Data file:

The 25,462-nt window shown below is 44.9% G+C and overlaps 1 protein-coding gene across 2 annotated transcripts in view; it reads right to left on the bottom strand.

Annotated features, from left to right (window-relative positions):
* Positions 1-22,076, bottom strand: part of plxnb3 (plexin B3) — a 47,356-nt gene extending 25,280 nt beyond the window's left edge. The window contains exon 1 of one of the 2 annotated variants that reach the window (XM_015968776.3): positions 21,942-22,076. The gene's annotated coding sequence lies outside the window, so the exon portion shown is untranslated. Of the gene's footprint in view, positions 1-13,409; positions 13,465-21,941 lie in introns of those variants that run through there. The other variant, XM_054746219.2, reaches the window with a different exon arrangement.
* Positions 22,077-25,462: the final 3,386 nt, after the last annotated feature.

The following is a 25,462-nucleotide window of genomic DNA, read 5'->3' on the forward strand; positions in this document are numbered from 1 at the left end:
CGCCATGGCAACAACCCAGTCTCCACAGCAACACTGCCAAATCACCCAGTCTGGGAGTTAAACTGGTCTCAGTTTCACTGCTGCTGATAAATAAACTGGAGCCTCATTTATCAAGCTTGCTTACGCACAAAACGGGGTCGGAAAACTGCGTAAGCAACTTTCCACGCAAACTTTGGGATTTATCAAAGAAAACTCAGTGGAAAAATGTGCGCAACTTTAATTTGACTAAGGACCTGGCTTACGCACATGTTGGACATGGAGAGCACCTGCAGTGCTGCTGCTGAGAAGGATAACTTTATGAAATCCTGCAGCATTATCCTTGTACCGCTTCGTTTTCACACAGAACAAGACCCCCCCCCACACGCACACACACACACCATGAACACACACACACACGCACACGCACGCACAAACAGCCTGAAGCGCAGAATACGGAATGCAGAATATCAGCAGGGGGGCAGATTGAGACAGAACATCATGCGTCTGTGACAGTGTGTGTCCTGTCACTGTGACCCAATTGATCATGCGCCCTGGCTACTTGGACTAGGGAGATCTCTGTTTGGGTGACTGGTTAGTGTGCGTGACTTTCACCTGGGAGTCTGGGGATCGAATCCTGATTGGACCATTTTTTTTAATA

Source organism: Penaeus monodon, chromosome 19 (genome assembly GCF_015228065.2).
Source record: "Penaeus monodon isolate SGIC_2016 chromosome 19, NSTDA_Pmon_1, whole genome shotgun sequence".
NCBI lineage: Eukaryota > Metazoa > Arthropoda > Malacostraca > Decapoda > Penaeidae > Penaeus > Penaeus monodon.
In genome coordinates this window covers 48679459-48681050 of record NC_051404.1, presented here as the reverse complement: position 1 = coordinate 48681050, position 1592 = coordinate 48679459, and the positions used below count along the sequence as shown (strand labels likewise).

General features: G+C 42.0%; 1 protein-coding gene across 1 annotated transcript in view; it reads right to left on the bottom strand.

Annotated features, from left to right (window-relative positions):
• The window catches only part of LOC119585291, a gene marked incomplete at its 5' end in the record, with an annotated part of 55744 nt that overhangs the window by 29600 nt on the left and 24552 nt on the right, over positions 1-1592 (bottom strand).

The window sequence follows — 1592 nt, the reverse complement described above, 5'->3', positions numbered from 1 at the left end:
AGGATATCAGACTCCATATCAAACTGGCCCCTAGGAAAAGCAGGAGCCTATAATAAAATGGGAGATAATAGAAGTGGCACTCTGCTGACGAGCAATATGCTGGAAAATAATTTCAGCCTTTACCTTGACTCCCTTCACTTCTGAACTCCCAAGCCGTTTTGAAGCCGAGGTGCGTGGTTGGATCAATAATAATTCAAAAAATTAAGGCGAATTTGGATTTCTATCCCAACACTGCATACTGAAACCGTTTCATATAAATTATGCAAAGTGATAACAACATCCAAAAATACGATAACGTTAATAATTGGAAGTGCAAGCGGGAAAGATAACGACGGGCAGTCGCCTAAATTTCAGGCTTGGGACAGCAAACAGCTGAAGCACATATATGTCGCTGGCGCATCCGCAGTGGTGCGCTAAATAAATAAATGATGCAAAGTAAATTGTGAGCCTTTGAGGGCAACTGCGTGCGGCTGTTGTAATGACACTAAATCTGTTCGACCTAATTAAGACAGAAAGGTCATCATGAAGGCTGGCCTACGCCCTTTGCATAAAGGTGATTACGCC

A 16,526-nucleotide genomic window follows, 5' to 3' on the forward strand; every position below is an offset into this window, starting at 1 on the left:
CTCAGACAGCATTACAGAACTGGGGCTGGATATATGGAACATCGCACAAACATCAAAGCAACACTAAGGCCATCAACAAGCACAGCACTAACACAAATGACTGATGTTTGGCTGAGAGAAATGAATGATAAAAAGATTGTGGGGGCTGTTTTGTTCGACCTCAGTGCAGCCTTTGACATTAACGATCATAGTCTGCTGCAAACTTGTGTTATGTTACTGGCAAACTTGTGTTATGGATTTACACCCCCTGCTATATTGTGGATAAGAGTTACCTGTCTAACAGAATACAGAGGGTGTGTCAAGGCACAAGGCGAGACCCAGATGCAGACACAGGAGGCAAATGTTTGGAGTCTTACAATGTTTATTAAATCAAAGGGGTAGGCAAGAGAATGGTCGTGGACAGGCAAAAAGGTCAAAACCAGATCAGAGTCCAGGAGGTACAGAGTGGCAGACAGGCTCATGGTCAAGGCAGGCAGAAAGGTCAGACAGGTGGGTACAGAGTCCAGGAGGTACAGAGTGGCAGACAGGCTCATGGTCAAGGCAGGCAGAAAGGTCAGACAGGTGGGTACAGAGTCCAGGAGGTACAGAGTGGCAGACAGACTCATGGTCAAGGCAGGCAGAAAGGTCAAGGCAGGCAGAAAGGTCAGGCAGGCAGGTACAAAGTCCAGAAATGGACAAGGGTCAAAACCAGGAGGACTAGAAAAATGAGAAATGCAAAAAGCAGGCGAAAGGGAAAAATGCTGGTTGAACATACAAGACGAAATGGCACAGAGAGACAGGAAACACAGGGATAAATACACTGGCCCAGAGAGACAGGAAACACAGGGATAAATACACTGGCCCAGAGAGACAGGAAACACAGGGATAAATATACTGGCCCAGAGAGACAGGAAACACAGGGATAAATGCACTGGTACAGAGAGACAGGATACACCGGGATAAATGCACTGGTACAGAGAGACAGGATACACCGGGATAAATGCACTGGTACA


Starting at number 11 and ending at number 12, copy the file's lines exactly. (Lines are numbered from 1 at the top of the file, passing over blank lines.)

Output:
General features: G+C 42.0%; 1 protein-coding gene across 1 annotated transcript in view; it reads right to left on the bottom strand.

Annotated features, from left to right (window-relative positions):